I know some people worry that they won’t get attention if they are fully upfront in profiles, but there really is no point in being anything other than honest. Jedi Hamster pointed me to this article about a woman who created two identical profiles, except one used photos when she was a size 10 and one when she was size 18. Size 10 her got exactly twice as many messages as size 18 her. Predictable and disheartening you might say? Maybe, but like I said earlier we’ve all been conditioned to think slim is best so let’s not judge the men for a minute. What I liked was her closing comment: “You could interpret these results slightly differently. A size 18 woman, posting some of her least flattering, double chin-featuring pics, received 18 messages in five days.”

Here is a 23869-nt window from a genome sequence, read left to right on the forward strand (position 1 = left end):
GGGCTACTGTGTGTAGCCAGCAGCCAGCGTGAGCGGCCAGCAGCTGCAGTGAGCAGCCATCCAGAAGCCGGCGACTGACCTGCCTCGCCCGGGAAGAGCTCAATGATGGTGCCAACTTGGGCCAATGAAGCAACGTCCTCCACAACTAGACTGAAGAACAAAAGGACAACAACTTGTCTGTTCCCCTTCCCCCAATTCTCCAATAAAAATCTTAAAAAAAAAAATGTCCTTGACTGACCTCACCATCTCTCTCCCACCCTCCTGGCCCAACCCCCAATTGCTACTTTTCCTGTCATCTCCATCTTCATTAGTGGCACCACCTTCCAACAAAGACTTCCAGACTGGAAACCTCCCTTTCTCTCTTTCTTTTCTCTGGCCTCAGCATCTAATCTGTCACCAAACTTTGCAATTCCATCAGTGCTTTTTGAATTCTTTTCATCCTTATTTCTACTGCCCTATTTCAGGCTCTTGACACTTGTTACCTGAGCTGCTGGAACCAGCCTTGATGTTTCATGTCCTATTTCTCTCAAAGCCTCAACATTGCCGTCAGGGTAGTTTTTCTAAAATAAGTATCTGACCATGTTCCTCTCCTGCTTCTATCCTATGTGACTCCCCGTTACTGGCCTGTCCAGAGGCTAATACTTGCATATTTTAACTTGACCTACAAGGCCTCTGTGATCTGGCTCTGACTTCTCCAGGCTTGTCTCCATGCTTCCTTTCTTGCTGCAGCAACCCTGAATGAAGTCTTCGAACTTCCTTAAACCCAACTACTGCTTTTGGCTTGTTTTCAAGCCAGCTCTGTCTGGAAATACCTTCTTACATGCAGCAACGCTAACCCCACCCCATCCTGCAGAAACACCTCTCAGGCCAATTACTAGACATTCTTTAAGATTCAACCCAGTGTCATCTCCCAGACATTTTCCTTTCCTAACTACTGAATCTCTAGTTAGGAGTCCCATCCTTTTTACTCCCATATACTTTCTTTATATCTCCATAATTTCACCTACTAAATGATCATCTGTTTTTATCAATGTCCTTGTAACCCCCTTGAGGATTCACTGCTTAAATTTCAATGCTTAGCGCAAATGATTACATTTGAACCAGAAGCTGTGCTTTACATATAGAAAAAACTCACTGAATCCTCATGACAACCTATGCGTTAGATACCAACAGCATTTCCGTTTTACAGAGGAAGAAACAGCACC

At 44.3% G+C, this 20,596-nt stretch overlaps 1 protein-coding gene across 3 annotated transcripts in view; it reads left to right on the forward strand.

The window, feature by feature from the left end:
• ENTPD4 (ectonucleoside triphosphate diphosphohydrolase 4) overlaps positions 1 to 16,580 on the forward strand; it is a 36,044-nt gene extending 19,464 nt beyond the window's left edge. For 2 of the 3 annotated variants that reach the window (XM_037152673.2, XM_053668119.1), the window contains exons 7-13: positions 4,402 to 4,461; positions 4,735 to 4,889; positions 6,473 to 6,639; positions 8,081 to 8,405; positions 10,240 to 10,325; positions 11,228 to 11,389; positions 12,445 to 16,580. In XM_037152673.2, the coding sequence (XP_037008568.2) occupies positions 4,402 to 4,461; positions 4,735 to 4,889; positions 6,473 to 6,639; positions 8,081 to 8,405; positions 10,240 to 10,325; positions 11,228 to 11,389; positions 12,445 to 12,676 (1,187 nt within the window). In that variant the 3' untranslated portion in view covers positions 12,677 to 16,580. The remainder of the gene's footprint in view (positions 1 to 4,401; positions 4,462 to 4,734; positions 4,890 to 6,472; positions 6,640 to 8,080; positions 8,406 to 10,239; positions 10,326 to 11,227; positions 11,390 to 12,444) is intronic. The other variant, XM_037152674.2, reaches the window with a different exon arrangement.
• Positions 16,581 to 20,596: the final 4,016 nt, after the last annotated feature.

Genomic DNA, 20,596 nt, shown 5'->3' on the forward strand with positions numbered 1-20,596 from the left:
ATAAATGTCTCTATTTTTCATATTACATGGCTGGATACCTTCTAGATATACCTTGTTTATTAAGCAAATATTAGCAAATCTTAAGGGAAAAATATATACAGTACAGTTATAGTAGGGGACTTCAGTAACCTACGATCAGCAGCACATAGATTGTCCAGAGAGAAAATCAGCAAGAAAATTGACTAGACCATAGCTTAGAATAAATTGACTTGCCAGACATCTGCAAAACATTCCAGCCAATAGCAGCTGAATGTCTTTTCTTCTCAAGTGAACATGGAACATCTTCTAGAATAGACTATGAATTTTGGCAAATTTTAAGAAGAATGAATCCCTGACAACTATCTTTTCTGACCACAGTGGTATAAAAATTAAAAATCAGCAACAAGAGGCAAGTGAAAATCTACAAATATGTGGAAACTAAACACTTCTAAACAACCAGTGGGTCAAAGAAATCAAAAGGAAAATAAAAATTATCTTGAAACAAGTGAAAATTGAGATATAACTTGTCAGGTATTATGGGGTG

Interestingly, the profiles of the men who messaged fat her were similar to those who messaged slim her. Both versions of her attracted fat and slim men of varying degrees of ‘typical’ accepted attractiveness. This is an important thing to note. Fat people don’t sit in a little colony together, only fancying each other. A friend who is one of the most body confident people I know had this to say on the matter: “It’s important to remember us fatties don’t just fuck each other. We desire and are desired by people who would be thought of as conventionally fit/slim/hot. And we are not always defined in sex by our fatness. Sometimes us fatties get comments about how sexy we are that don’t refer to our size. It’s important to hear those comments and share them so that other fatties know that it’s possible to be sexy without it just being about the size of your body. Having lovers for whom your size is not relevant, for whom you are, simply, sexy enables us to feel like anyone else having (good) sex – it makes us feel transcendent.”